Ocean Mist

14 Aug 2012

Attribution Case

Posted by Tax Consultants

On July 13th, 2012, the Federal Court of Appeal dismissed the Crown’s appeal in The Queen v Peter Sommerer (2012 FCA 207)

In 1996, Peter Sommerer’s father, Herbert Sommerer, created an Austrian private foundation of which Peter, his wife and children were beneficiaries. Peter then entered into an agreement with the foundation to sell it certain shares at fair market value. The foundation used part of its endowment money to pay Peter for the shares. The foundation later sold the shares and realized a capital gain.

The main issue in the case was whether subsection 75(2) of the Income Tax Act (Canada) should be interpreted to apply in the context of the fair market value sale of shares, such that the capital gain realized by the foundation could be attributed back to Peter.

The Crown argued that the capital gains realized by the foundation should be attributed to Peter because it was possible that the shares or property substituted for the shares (including the proceeds of their sale) might be distributed to him as a beneficiary. In other words, the Crown argued that subsection 75(2), which generally applies in respect of the settlement of a trust where the settlor is also a beneficiary, should also apply in respect of property that has been purchased by a trust from a beneficiary at fair market value.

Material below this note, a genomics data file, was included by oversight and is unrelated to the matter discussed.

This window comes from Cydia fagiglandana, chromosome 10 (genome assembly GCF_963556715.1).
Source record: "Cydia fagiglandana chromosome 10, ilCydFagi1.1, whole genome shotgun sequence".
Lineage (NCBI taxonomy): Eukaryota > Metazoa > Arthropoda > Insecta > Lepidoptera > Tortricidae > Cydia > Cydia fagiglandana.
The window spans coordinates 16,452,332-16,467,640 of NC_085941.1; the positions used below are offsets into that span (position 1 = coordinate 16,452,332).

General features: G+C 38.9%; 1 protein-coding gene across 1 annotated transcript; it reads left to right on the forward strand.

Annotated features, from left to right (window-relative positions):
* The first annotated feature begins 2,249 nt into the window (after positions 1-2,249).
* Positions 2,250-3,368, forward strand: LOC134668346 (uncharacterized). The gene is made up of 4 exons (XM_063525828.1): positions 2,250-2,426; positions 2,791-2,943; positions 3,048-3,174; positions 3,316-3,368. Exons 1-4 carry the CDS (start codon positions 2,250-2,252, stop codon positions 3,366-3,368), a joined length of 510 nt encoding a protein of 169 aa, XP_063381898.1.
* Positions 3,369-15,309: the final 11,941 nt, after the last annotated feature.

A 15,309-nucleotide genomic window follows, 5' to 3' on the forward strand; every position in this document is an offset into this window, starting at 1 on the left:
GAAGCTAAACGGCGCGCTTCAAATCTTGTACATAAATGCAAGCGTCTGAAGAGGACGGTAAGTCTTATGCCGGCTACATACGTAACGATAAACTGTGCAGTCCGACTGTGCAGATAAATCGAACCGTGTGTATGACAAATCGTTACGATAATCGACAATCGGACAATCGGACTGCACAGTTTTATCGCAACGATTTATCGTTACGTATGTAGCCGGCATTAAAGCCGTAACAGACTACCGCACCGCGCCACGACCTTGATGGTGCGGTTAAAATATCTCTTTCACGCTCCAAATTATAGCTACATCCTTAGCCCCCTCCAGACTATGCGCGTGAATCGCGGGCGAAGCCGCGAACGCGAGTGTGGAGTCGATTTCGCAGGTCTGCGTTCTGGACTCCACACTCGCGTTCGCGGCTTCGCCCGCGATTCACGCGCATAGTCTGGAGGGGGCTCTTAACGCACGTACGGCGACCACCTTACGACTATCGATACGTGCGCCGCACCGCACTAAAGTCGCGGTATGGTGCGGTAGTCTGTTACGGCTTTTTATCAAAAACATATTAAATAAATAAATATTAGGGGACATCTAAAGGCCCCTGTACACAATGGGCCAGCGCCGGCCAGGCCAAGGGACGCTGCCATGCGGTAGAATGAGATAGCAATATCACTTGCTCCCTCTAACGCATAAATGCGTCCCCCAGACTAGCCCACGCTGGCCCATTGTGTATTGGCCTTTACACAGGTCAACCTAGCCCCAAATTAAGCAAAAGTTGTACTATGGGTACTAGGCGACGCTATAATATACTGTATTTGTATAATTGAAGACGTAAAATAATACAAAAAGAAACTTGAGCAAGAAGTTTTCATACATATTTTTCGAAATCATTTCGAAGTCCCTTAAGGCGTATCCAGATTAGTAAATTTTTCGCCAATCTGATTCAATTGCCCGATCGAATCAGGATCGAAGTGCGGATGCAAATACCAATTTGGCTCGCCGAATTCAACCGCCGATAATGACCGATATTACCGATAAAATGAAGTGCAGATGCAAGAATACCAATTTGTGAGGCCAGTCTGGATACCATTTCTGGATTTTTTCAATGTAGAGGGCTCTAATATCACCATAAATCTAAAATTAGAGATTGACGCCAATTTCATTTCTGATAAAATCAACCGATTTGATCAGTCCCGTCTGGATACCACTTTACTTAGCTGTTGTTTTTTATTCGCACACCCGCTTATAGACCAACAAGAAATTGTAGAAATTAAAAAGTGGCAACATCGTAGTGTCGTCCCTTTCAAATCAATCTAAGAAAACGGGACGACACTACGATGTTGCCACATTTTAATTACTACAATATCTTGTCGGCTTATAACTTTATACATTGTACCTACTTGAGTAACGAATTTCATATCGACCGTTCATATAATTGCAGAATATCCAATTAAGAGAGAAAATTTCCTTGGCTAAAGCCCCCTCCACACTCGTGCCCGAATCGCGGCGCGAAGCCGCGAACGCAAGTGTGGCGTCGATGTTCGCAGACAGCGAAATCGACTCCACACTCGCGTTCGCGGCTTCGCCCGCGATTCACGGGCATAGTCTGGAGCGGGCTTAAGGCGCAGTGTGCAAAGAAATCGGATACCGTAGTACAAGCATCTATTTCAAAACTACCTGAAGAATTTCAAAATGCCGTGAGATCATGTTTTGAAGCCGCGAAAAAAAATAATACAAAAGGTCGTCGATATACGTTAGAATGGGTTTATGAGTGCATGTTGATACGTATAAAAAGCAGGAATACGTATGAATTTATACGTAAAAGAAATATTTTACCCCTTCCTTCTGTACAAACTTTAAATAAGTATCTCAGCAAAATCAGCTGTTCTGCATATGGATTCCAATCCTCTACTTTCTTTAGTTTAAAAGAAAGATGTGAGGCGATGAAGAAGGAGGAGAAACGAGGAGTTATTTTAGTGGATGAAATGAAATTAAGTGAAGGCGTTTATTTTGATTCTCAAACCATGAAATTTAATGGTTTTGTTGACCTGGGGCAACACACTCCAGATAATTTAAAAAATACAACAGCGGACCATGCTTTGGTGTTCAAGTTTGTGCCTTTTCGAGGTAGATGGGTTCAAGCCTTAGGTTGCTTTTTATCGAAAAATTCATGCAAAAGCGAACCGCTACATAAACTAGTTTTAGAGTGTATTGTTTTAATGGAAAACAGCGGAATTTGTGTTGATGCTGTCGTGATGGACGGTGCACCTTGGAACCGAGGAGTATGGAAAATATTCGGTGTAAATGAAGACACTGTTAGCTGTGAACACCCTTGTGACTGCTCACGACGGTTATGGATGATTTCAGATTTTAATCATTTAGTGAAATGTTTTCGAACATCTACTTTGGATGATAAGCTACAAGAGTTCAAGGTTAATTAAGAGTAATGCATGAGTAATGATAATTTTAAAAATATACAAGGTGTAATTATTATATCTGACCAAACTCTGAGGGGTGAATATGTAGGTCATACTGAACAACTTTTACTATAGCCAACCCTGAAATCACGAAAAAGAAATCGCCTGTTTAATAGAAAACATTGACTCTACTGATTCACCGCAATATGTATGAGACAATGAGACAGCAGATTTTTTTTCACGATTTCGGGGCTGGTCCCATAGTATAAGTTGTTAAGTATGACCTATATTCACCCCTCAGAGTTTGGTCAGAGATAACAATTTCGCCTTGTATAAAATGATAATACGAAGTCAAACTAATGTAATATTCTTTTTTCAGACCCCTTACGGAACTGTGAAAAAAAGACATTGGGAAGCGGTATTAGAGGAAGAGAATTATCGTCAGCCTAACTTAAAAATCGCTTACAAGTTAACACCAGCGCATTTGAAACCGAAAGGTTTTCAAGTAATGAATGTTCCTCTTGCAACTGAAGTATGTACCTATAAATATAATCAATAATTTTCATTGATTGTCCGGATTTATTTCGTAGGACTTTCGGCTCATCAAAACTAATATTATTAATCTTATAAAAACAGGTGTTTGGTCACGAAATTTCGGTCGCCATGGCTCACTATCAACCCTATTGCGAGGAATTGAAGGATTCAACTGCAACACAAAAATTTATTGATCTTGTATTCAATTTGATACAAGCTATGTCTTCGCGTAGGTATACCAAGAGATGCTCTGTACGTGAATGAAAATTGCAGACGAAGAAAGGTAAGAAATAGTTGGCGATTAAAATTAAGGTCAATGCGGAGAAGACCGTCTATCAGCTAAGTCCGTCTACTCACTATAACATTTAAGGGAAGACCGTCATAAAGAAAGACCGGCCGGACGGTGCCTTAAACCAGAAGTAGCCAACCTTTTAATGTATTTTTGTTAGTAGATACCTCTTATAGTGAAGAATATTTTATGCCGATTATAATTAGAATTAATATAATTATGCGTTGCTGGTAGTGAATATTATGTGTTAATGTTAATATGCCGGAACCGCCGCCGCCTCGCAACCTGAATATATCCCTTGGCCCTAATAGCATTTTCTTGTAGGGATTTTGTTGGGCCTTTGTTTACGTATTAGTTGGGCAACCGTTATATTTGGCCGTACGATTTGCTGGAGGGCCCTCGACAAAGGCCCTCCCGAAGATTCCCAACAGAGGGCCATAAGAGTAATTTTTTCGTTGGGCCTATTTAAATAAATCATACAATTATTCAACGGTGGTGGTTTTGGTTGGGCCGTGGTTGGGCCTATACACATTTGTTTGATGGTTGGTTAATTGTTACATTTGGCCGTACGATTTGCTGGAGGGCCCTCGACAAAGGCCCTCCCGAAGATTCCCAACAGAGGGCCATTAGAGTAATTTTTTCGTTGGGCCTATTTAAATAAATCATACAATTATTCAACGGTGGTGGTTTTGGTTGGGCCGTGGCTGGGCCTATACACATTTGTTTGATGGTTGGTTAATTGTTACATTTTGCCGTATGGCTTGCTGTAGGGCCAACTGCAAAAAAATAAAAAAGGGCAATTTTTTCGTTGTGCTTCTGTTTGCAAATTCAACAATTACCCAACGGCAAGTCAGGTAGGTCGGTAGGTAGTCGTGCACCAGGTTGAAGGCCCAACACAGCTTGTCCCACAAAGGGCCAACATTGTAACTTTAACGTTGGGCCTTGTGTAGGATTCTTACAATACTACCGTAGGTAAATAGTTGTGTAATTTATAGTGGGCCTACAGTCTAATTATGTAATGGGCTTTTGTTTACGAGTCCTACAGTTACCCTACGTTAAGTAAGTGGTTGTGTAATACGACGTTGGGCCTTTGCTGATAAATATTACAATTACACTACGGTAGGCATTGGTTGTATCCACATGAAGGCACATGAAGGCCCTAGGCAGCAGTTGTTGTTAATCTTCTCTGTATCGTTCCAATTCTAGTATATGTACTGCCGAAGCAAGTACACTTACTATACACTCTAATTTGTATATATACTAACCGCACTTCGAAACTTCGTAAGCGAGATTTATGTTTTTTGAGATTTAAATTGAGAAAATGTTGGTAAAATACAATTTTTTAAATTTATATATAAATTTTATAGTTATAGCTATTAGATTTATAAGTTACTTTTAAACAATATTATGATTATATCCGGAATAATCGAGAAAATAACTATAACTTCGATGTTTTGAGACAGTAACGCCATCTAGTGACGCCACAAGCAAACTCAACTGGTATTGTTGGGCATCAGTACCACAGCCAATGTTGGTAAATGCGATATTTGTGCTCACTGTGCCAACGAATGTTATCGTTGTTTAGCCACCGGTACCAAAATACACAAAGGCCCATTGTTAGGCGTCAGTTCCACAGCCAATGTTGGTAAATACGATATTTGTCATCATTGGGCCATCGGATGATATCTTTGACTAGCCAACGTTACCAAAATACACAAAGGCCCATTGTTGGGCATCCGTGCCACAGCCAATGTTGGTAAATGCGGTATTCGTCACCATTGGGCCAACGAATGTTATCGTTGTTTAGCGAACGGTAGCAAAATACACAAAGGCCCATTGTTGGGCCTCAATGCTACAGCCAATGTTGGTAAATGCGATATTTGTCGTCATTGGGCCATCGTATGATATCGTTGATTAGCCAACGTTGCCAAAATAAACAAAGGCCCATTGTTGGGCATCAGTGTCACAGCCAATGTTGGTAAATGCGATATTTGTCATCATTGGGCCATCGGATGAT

The Tax Court of Canada found in favour of the taxpayer on the basis that subsection 75(2) could not apply to a beneficiary in respect of property sold to a trust at fair market value. The Court’s main conclusion was that “once properly unraveled and viewed grammatically and logically, the only interpretation is that only a settlor, or a subsequent contributor who could be seen as a settlor, can be the ‘the person’ for purposes of subsection 75(2) of the Act.”

A unanimous Federal Court of Appeal upheld the Tax Court’s decision. Since Peter was neither the settlor not a subsequent contributor (because the property was sold at fair market value), the Court held that subsection 75(2) did not apply to attribute the capital gains realized by the foundation to him.

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